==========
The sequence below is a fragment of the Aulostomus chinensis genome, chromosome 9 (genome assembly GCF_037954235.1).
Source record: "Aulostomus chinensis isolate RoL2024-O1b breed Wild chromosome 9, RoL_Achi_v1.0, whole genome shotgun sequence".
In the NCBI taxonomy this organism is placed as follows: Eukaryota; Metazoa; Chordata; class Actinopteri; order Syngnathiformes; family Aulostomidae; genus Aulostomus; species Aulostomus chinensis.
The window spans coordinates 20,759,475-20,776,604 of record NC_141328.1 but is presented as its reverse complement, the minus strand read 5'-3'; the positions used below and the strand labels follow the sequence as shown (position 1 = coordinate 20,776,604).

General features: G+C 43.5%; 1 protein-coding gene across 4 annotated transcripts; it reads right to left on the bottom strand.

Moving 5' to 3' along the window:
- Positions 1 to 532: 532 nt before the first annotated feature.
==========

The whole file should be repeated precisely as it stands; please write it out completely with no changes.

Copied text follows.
The sequence below is a fragment of the Aulostomus chinensis genome, chromosome 9 (genome assembly GCF_037954235.1).
Source record: "Aulostomus chinensis isolate RoL2024-O1b breed Wild chromosome 9, RoL_Achi_v1.0, whole genome shotgun sequence".
In the NCBI taxonomy this organism is placed as follows: Eukaryota; Metazoa; Chordata; class Actinopteri; order Syngnathiformes; family Aulostomidae; genus Aulostomus; species Aulostomus chinensis.
The window spans coordinates 20,759,475-20,776,604 of record NC_141328.1 but is presented as its reverse complement, the minus strand read 5'-3'; the positions used below and the strand labels follow the sequence as shown (position 1 = coordinate 20,776,604).

General features: G+C 43.5%; 1 protein-coding gene across 4 annotated transcripts; it reads right to left on the bottom strand.

Moving 5' to 3' along the window:
- Positions 1 to 532: 532 nt before the first annotated feature.